Tobacco excise hike not a long-term budget fix

It will be no surprise if there is a fall in rates of smoking after the announcement of a 12.5 per cent hike in the tobacco excise over the next four years.

Put up the price of cigarettes enough and even hardened smokers may think twice about the cost of their habit.

Treasurer Chris Bowen has been eager to repeat Heart Foundation claims that tobacco consumption tumbled 11 per cent when the excise was raised 25 per cent in 2010.

Higher prices are likely to be part of the explanation for a steady and sustained fall in rates of smoking – from 34 per cent of adults in 1980 to 17 per cent in 2010.

All in all, the excise increase is laudable as a public health measure.

But lets not kid ourselves that this is why the Government has taken the political gamble of jacking up the cost of smokes in the shadow of a federal election.

Any smokers who are encouraged to give up the habit, or any kids deterred from lighting up in the first place, is merely a happy by-product.

The Government’s real motive for the excise increase is to help plug the gaping hole in its revenue bucket.

According to the Treasurer, the change will net the Commonwealth an extra $5.3 billion over the next four financial years.

It is a hefty sum, but still well short of what the Government needs.

Bowen is expected to reveal tomorrow (August 2) there has been a $20 billion revenue write-down over the forward estimates.

That is why there is plenty of speculation swirling about what else might be cut, delayed or rejigged in order to staunch the haemorrhaging budget.

But back to the tobacco excise.

Two concerns immediately spring to mind – the credibility of the $5.3 billion revenue estimate, and reliance on excise revenue from a declining activity to help cover recurrent costs.

On the credibility issue, it is vital to know what assumptions Treasury has made in arriving at its estimate, particularly whether it factored in a decline in smoking rates and, if so, to what extent.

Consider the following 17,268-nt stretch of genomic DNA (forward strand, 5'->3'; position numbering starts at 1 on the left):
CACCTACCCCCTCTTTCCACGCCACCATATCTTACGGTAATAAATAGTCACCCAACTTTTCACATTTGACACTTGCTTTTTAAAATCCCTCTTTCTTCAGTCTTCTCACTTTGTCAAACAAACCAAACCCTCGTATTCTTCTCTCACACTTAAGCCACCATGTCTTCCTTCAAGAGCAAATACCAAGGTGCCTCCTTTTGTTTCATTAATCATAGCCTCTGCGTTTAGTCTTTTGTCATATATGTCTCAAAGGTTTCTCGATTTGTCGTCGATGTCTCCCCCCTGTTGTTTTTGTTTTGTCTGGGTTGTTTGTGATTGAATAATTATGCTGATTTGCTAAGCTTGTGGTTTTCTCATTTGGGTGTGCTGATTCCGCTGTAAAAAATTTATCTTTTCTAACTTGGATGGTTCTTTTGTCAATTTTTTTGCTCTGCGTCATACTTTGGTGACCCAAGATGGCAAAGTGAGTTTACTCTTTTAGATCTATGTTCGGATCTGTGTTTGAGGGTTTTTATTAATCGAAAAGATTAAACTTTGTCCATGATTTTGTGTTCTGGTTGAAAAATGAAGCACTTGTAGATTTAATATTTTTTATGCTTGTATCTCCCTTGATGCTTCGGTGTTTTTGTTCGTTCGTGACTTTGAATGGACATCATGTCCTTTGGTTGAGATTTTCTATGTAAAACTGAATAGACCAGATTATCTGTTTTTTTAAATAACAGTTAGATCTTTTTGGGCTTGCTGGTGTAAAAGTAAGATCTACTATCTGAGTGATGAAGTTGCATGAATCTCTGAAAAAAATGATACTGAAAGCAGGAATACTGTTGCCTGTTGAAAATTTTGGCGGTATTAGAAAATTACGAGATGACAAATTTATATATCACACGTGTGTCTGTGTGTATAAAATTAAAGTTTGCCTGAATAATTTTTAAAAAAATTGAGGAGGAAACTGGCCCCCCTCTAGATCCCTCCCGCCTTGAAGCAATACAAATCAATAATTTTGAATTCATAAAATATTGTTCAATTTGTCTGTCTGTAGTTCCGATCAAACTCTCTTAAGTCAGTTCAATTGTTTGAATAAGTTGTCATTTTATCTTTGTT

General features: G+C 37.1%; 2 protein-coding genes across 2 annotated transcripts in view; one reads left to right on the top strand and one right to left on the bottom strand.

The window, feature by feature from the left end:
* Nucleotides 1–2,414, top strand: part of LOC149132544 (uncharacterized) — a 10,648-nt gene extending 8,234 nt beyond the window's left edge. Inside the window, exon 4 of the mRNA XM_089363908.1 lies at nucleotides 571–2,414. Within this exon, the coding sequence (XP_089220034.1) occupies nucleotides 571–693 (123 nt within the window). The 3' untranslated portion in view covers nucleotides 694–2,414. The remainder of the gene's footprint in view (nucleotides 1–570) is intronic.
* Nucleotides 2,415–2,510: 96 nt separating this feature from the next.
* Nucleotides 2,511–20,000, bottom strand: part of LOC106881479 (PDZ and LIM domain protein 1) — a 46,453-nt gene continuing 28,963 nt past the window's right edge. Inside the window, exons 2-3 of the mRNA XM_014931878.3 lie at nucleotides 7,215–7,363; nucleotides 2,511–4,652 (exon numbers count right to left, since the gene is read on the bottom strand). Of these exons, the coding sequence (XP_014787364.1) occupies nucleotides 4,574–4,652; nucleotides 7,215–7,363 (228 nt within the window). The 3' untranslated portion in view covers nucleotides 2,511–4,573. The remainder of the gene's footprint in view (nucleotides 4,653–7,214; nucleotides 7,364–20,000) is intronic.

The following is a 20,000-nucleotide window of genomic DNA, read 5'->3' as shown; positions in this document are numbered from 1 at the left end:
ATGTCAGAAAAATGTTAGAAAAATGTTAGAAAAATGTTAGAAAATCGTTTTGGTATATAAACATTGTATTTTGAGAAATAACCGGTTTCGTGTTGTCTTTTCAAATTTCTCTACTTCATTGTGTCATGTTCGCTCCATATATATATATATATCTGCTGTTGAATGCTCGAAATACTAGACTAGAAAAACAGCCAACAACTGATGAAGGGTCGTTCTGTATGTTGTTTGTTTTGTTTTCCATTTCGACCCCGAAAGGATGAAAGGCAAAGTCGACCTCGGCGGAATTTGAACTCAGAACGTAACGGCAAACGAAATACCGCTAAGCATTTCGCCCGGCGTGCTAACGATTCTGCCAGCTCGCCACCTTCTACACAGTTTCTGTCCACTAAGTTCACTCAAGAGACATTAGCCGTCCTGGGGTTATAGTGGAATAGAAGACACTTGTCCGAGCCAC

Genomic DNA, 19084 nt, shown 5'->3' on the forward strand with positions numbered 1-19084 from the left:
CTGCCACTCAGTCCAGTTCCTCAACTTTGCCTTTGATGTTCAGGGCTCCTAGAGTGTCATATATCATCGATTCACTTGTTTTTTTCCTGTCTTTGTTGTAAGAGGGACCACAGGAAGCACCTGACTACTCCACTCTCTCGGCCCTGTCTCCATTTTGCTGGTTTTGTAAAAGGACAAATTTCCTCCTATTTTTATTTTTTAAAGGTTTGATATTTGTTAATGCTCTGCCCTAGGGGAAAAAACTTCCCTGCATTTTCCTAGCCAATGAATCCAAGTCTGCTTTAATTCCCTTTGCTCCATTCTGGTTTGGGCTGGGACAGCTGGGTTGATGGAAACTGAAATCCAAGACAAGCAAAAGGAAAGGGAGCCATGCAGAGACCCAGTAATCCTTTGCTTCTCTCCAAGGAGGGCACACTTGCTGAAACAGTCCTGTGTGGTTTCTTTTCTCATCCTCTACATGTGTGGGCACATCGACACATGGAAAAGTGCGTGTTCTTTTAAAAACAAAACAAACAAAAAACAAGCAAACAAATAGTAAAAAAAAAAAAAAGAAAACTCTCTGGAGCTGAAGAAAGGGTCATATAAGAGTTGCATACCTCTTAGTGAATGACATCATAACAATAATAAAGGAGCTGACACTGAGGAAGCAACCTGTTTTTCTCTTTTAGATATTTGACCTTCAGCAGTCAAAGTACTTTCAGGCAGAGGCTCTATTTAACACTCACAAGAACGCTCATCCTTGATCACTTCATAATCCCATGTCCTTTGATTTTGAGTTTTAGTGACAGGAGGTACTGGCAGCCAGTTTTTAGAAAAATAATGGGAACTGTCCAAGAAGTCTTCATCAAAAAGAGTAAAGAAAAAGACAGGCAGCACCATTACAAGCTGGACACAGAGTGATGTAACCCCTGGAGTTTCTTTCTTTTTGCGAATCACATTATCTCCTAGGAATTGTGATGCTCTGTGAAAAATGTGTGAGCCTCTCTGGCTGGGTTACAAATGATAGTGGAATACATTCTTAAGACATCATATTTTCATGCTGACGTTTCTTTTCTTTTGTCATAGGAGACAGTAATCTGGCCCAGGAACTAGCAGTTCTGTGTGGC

As mentioned earlier, the popularity of smoking has been in long-term decline.

Other assumptions Treasury may have made about smoker behaviour could also have important implications for revenue, such as the propensity to swap to cheaper brands as prices rise, or what might happen to the trade in illicit tobacco.

On the second concern, the Government could be setting up the budget for further trouble if it relies on the increased tobacco excise as part of a long-term financial fix.

Its own public health policies are aimed at the continued decline and eventual elimination of smoking.

This would certainly deliver big savings to the health budget in fewer cancers and less chronic disease, and would likely deliver a boost productivity because of fewer work days lost to illness.

If the proportion of smokers does indeed continue to decline, the only way to maintain the revenue stream will be to raise the excise even higher, encouraging even more to give up the habit.

It is similar to the problem created by trying to use a temporary burst of revenue (like a once-in-a-century surge in the terms of trade) to pay for massive ongoing personal income tax cuts (hello Peter Costello, hello Wayne Swan).

Smoking is very unlikely to die out (pardon the pun) as quickly as the commodity price boom, and tobacco excise revenue will probably continue to flow for many years to come.

But whoever is Treasurer in 2030 may find it is not the quick fix to a budget hole it once was…

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2 Comments

Filed under Analysis

2 responses to “Tobacco excise hike not a long-term budget fix

  1. Rob

    Isn’t one of the issues here the change in consumer spending habits, which is not a reference to smoking habits? Over the past ten years or so spending habits have changed dramatically, because of the slowing in household income growth and the increase in the personal sector saving ratio. However, these cyclical changes are only part of the story.
    An increasing share of income is going on services, thereby squeezing out spending on discretionary items.
    The net effect of all these cyclical and structural changes is weaker spending on items which attract GST and greater spending on discretionary items which are often zero rated or exempt of GST. Over the past 10 years the biggest growth areas of spending being education, rent, health and communications.
    If Governments wish to spend they need to fund it effectively and efficiently – and kill off the political koalas.

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